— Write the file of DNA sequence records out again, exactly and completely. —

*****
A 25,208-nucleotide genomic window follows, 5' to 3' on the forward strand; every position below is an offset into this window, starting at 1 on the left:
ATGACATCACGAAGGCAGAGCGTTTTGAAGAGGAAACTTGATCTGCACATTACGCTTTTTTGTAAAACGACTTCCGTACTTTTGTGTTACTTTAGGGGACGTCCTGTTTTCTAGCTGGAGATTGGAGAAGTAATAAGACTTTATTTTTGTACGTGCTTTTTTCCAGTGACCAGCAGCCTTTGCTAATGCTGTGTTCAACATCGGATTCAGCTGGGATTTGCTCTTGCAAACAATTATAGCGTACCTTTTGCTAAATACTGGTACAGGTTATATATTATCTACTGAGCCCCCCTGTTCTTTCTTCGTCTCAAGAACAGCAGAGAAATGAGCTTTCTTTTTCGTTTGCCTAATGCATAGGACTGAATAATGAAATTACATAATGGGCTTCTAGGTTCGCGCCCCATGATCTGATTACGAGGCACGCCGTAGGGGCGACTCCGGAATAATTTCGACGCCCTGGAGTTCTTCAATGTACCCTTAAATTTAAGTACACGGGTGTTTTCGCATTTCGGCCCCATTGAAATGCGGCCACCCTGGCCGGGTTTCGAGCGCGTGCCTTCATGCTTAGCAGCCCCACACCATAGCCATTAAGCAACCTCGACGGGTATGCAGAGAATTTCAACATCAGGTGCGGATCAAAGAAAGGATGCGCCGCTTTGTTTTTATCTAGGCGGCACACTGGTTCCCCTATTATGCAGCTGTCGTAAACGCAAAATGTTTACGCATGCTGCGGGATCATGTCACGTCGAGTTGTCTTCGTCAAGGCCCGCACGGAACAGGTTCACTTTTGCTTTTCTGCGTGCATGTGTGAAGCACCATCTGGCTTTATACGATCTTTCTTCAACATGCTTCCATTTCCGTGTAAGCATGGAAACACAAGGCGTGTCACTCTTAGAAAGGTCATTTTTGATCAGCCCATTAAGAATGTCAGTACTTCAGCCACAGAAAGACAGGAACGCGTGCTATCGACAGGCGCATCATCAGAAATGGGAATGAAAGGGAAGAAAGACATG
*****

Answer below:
A 25,208-nucleotide genomic window follows, 5' to 3' on the forward strand; every position below is an offset into this window, starting at 1 on the left:
ATGACATCACGAAGGCAGAGCGTTTTGAAGAGGAAACTTGATCTGCACATTACGCTTTTTTGTAAAACGACTTCCGTACTTTTGTGTTACTTTAGGGGACGTCCTGTTTTCTAGCTGGAGATTGGAGAAGTAATAAGACTTTATTTTTGTACGTGCTTTTTTCCAGTGACCAGCAGCCTTTGCTAATGCTGTGTTCAACATCGGATTCAGCTGGGATTTGCTCTTGCAAACAATTATAGCGTACCTTTTGCTAAATACTGGTACAGGTTATATATTATCTACTGAGCCCCCCTGTTCTTTCTTCGTCTCAAGAACAGCAGAGAAATGAGCTTTCTTTTTCGTTTGCCTAATGCATAGGACTGAATAATGAAATTACATAATGGGCTTCTAGGTTCGCGCCCCATGATCTGATTACGAGGCACGCCGTAGGGGCGACTCCGGAATAATTTCGACGCCCTGGAGTTCTTCAATGTACCCTTAAATTTAAGTACACGGGTGTTTTCGCATTTCGGCCCCATTGAAATGCGGCCACCCTGGCCGGGTTTCGAGCGCGTGCCTTCATGCTTAGCAGCCCCACACCATAGCCATTAAGCAACCTCGACGGGTATGCAGAGAATTTCAACATCAGGTGCGGATCAAAGAAAGGATGCGCCGCTTTGTTTTTATCTAGGCGGCACACTGGTTCCCCTATTATGCAGCTGTCGTAAACGCAAAATGTTTACGCATGCTGCGGGATCATGTCACGTCGAGTTGTCTTCGTCAAGGCCCGCACGGAACAGGTTCACTTTTGCTTTTCTGCGTGCATGTGTGAAGCACCATCTGGCTTTATACGATCTTTCTTCAACATGCTTCCATTTCCGTGTAAGCATGGAAACACAAGGCGTGTCACTCTTAGAAAGGTCATTTTTGATCAGCCCATTAAGAATGTCAGTACTTCAGCCACAGAAAGACAGGAACGCGTGCTATCGACAGGCGCATCATCAGAAATGGGAATGAAAGGGAAGAAAGACATG